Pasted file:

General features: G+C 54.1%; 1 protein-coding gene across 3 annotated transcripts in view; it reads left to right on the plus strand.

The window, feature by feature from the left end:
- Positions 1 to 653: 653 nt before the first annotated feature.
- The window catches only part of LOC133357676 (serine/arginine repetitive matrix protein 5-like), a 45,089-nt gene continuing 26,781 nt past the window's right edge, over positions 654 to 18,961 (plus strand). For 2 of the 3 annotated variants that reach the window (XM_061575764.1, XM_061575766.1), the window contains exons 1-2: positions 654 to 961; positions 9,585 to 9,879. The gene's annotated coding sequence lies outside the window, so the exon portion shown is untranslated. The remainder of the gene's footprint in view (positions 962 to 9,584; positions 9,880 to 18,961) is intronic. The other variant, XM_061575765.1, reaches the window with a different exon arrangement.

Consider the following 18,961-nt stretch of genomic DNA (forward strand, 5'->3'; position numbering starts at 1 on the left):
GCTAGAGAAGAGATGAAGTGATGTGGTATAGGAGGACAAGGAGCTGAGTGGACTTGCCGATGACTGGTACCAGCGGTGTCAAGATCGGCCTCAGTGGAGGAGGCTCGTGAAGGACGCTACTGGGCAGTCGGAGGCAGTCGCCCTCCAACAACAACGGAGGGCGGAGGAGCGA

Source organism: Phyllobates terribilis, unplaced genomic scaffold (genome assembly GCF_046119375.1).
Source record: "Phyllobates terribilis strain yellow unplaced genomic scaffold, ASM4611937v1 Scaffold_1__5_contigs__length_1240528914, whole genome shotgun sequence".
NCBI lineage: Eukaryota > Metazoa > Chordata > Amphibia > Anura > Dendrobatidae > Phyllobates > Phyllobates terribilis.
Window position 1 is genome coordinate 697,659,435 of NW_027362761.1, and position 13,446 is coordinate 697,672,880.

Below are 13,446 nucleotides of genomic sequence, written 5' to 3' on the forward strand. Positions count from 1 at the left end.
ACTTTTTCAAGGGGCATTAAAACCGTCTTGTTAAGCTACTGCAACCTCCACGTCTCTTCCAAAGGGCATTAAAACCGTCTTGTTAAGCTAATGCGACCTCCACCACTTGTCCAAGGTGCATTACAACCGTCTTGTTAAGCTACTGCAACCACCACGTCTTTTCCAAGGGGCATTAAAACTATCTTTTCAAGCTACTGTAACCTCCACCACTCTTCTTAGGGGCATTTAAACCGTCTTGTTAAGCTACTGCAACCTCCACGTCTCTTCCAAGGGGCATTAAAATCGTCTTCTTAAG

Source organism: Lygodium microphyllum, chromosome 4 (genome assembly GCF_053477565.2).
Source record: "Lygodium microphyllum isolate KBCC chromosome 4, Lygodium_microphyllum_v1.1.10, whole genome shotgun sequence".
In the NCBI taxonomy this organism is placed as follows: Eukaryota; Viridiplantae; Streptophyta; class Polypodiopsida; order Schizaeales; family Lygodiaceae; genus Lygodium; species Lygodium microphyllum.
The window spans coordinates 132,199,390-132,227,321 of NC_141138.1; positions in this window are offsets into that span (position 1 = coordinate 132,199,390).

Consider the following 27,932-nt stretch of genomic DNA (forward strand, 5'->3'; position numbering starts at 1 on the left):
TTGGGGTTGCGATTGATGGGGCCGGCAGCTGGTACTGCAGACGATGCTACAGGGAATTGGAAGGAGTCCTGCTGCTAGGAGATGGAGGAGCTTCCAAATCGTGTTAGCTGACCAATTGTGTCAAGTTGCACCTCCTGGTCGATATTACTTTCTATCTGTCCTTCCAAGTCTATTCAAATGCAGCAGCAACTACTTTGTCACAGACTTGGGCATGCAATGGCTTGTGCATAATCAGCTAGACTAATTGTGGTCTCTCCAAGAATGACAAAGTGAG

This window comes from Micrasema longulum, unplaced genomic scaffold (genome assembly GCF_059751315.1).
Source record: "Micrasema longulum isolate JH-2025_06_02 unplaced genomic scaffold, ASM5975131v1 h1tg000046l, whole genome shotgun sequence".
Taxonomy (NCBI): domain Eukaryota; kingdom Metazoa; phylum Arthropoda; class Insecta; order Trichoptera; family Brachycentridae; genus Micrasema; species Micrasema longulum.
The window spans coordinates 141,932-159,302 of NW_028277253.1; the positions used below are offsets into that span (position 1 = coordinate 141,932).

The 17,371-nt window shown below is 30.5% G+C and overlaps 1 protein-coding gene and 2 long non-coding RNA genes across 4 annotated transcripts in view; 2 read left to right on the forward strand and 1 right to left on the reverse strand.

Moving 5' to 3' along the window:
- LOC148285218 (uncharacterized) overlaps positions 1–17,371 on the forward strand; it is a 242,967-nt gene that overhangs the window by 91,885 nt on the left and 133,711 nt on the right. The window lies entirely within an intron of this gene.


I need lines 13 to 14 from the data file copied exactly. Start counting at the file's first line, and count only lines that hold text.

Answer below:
Source organism: Lygodium microphyllum, chromosome 4 (genome assembly GCF_053477565.2).
Source record: "Lygodium microphyllum isolate KBCC chromosome 4, Lygodium_microphyllum_v1.1.10, whole genome shotgun sequence".